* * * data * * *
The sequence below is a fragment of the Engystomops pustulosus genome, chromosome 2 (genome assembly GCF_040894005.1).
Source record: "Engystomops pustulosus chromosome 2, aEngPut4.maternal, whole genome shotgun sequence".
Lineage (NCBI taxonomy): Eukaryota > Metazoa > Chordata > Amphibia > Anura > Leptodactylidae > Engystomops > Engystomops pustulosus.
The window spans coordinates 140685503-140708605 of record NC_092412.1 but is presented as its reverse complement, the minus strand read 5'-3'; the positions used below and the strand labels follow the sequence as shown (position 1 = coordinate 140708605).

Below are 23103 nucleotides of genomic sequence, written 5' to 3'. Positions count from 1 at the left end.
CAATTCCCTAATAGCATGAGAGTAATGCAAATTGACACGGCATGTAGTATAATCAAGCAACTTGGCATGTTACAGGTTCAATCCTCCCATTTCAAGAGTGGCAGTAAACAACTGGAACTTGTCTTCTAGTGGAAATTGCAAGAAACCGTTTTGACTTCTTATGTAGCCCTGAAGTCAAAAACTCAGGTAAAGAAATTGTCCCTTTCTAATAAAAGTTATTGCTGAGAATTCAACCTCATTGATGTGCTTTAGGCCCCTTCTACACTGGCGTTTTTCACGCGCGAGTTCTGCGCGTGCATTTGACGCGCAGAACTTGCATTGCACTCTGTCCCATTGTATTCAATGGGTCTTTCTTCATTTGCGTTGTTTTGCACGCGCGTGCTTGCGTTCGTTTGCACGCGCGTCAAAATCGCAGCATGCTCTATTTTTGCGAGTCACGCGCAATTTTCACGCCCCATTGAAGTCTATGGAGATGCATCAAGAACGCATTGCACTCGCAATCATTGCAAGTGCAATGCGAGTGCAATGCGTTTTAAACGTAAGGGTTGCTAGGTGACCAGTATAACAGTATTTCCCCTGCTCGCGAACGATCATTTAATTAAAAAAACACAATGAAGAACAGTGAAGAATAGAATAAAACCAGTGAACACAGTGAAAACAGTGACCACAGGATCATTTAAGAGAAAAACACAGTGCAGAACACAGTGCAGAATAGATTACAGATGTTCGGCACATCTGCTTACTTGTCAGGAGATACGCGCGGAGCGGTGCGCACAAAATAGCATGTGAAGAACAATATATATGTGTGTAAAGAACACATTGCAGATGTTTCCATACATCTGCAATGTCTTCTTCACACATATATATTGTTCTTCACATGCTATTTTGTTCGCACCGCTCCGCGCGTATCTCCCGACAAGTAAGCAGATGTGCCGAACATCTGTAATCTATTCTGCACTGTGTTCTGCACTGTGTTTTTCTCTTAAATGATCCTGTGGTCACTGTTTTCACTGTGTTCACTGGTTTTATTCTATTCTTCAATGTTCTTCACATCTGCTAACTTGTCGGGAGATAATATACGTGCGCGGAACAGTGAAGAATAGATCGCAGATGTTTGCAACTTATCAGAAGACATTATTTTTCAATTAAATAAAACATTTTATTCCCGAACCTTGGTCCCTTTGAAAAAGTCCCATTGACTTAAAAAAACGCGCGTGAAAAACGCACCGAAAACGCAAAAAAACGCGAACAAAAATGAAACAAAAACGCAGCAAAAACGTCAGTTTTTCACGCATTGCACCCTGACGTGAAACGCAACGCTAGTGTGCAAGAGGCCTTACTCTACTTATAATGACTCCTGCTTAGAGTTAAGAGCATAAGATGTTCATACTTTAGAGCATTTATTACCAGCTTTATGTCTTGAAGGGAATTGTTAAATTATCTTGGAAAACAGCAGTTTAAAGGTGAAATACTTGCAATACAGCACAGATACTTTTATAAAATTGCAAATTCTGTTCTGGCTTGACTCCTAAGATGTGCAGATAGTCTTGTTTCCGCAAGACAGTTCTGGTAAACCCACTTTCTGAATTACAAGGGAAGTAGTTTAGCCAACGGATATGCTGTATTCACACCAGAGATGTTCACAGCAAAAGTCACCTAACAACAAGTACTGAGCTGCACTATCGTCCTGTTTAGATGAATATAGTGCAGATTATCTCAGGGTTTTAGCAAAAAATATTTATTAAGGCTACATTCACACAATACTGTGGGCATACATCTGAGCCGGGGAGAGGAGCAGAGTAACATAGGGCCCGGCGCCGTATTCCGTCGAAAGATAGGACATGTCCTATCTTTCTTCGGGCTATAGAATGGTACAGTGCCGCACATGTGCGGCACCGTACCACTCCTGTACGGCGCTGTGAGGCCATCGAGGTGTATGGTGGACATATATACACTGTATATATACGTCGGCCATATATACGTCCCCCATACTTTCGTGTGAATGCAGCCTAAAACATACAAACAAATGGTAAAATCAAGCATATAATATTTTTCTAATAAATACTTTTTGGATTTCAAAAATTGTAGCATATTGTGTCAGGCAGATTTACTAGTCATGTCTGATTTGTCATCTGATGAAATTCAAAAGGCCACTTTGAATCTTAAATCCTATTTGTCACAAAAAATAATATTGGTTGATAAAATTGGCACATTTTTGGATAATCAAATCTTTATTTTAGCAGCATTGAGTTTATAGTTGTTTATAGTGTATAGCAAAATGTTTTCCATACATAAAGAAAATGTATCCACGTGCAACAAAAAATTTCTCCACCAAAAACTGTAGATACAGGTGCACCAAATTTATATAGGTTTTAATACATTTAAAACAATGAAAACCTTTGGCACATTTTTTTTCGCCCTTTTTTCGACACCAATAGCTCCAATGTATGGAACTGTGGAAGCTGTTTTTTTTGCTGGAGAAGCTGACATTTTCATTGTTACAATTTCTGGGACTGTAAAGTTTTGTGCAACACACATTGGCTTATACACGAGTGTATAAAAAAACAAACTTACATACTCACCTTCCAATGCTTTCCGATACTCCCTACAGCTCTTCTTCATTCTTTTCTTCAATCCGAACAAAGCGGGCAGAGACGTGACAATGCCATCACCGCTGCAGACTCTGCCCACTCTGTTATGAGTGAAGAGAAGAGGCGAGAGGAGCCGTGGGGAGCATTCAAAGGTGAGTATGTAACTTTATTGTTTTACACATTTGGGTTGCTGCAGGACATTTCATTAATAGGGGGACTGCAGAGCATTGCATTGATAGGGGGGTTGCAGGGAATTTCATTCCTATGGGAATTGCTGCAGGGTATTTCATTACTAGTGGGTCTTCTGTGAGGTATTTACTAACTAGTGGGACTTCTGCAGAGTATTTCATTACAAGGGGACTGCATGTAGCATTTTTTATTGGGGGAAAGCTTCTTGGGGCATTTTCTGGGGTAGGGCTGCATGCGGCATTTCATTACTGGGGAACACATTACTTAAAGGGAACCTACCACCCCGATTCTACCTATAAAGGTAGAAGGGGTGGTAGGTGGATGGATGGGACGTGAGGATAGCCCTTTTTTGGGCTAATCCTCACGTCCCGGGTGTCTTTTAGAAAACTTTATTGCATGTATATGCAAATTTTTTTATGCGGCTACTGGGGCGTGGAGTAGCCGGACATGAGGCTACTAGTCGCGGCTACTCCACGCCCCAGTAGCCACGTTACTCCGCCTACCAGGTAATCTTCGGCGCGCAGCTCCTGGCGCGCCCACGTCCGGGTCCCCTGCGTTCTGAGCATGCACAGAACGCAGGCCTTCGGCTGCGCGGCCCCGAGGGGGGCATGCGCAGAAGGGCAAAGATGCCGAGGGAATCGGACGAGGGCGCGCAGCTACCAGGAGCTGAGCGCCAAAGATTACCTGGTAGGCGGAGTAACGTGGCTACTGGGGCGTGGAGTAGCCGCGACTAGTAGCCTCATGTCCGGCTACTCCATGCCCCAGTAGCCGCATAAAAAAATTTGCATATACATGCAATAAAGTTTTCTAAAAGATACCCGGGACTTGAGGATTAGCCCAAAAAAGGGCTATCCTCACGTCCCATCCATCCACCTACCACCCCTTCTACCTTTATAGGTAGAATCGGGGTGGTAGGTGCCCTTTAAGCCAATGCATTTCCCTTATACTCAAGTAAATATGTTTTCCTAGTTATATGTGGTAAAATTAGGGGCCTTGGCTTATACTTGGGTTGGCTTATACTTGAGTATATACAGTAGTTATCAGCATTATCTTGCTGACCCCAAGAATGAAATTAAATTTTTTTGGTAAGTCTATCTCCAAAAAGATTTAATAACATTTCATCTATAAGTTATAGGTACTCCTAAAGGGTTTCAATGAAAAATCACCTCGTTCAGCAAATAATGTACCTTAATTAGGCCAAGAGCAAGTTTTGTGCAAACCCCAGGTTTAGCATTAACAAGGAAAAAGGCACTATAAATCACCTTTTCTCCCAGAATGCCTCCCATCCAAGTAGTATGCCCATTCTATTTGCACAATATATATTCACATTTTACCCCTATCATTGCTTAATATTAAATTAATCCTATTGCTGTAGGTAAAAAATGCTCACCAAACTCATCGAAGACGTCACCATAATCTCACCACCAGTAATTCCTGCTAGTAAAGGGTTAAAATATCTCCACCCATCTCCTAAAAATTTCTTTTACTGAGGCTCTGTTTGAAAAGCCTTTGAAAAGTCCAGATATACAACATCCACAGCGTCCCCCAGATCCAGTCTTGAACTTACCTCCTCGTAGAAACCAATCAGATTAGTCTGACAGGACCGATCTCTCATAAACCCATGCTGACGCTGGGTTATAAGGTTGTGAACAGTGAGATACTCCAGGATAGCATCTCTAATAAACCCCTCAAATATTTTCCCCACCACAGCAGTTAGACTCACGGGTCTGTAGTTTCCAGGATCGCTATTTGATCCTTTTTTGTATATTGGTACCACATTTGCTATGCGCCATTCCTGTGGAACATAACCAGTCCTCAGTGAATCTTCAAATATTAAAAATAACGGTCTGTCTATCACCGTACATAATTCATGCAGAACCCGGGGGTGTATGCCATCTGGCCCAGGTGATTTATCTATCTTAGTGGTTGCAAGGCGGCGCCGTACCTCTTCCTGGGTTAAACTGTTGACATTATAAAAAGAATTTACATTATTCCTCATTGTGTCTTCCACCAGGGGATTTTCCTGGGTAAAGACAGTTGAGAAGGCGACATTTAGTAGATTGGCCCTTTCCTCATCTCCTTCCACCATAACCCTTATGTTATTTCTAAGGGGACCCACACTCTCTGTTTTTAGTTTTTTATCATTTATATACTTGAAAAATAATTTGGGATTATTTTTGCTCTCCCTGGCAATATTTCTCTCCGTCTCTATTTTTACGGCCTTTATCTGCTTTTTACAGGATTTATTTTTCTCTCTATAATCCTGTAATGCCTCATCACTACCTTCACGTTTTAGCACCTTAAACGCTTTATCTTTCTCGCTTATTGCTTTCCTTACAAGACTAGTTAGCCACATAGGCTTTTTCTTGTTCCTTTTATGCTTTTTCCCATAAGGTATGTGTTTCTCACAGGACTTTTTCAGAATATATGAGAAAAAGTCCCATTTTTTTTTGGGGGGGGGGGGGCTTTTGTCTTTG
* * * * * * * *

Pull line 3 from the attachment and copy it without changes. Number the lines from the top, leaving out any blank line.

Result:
Lineage (NCBI taxonomy): Eukaryota > Metazoa > Chordata > Amphibia > Anura > Leptodactylidae > Engystomops > Engystomops pustulosus.